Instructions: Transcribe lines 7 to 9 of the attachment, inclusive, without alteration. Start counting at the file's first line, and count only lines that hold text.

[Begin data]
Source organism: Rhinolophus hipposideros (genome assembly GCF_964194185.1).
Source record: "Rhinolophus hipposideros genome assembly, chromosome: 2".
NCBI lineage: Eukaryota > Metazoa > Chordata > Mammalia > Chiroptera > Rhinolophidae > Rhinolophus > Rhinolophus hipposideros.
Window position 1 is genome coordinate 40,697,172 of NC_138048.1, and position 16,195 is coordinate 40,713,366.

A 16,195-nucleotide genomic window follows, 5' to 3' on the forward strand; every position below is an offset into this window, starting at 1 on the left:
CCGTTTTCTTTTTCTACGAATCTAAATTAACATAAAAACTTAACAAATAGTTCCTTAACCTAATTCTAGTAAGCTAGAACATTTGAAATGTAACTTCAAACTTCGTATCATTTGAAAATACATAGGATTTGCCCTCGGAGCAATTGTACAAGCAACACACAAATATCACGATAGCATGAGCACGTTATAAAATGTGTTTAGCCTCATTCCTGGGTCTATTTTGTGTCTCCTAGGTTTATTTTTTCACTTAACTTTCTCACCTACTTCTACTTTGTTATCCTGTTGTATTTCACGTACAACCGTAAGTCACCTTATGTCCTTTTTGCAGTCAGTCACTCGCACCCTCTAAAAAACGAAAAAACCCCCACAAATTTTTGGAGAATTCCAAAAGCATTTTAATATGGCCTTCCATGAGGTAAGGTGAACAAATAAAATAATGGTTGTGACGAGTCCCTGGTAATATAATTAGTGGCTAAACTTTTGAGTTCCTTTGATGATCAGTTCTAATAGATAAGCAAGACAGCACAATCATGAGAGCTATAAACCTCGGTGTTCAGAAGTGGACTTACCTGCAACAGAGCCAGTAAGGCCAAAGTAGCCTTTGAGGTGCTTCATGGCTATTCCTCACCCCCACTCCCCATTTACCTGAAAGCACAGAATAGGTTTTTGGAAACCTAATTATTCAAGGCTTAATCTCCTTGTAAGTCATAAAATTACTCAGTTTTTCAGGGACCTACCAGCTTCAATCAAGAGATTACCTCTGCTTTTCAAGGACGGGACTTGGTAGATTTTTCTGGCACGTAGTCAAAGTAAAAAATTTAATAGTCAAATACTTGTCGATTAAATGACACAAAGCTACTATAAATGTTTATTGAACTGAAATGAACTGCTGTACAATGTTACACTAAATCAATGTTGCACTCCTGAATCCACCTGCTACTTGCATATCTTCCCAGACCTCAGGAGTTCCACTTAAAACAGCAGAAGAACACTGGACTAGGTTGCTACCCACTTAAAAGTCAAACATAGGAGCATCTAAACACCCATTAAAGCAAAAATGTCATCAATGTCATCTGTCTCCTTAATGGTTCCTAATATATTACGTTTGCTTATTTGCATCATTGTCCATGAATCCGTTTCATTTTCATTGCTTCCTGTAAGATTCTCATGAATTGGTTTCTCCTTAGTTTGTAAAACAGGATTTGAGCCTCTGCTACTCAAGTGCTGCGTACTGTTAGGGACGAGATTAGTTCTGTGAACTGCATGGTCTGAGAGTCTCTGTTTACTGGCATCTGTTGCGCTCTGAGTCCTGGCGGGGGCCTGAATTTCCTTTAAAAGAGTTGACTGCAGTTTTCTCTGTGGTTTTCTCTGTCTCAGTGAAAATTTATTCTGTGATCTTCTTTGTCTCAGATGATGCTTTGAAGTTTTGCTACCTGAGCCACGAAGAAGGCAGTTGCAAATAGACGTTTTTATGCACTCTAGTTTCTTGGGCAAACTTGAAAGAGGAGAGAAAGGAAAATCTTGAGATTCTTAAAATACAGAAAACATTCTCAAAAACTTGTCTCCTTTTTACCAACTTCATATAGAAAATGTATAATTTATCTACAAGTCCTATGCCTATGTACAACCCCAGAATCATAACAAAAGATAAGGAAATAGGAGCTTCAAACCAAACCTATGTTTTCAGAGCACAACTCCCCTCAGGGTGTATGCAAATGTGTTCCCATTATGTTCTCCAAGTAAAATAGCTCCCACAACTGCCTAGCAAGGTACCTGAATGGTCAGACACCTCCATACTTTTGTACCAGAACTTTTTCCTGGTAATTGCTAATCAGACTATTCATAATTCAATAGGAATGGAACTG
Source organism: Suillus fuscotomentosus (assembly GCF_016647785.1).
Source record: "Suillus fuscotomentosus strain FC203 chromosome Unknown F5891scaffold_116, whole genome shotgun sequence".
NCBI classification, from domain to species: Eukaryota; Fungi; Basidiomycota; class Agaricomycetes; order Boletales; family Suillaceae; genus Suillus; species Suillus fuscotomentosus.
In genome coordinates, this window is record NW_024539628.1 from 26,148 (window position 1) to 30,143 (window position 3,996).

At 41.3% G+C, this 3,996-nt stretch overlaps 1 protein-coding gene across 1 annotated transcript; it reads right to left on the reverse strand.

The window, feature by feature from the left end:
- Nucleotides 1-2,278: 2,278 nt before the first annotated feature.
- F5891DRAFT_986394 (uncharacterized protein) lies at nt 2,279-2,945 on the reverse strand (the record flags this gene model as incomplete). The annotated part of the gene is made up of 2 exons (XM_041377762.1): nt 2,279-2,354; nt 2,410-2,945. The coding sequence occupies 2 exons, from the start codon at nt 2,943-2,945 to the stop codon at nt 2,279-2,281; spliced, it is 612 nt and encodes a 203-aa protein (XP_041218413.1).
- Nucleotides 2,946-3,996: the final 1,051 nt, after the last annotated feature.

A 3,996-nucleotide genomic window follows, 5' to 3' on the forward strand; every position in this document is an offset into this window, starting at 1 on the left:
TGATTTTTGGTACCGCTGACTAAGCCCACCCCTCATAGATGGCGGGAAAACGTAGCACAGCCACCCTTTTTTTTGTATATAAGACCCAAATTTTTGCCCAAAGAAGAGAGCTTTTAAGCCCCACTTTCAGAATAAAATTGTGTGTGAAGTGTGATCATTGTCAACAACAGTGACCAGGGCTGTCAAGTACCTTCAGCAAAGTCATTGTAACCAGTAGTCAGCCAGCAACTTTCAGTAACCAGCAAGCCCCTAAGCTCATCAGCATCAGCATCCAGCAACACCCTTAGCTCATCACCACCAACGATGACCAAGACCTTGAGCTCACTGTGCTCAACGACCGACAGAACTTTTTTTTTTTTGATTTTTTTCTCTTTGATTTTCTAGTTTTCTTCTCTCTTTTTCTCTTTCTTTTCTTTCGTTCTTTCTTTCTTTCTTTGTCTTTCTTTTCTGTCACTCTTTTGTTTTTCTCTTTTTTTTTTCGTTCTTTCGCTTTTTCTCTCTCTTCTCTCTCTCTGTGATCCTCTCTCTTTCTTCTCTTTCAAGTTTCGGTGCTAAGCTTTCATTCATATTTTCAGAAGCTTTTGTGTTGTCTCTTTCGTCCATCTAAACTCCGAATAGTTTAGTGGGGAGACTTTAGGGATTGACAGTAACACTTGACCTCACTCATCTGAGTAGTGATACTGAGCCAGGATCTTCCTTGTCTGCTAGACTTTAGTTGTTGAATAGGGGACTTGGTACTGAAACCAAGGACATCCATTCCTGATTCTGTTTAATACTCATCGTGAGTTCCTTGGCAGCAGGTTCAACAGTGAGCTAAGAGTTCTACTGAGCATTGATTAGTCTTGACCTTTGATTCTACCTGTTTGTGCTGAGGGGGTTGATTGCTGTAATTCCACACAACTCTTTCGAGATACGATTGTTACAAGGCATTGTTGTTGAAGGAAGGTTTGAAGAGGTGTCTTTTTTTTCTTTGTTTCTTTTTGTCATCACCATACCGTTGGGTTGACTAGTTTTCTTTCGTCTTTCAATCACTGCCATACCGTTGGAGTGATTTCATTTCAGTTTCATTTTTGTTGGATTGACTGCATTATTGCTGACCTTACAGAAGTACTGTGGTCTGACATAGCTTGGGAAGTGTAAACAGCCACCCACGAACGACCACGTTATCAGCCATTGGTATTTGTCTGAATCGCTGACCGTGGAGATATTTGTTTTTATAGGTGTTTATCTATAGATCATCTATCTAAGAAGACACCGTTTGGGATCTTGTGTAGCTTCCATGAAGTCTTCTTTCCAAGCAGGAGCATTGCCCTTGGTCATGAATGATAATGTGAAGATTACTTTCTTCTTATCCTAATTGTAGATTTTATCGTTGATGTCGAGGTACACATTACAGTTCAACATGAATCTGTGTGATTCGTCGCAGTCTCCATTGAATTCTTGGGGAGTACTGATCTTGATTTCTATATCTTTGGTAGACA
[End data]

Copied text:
Source organism: Suillus fuscotomentosus (assembly GCF_016647785.1).
Source record: "Suillus fuscotomentosus strain FC203 chromosome Unknown F5891scaffold_116, whole genome shotgun sequence".
NCBI classification, from domain to species: Eukaryota; Fungi; Basidiomycota; class Agaricomycetes; order Boletales; family Suillaceae; genus Suillus; species Suillus fuscotomentosus.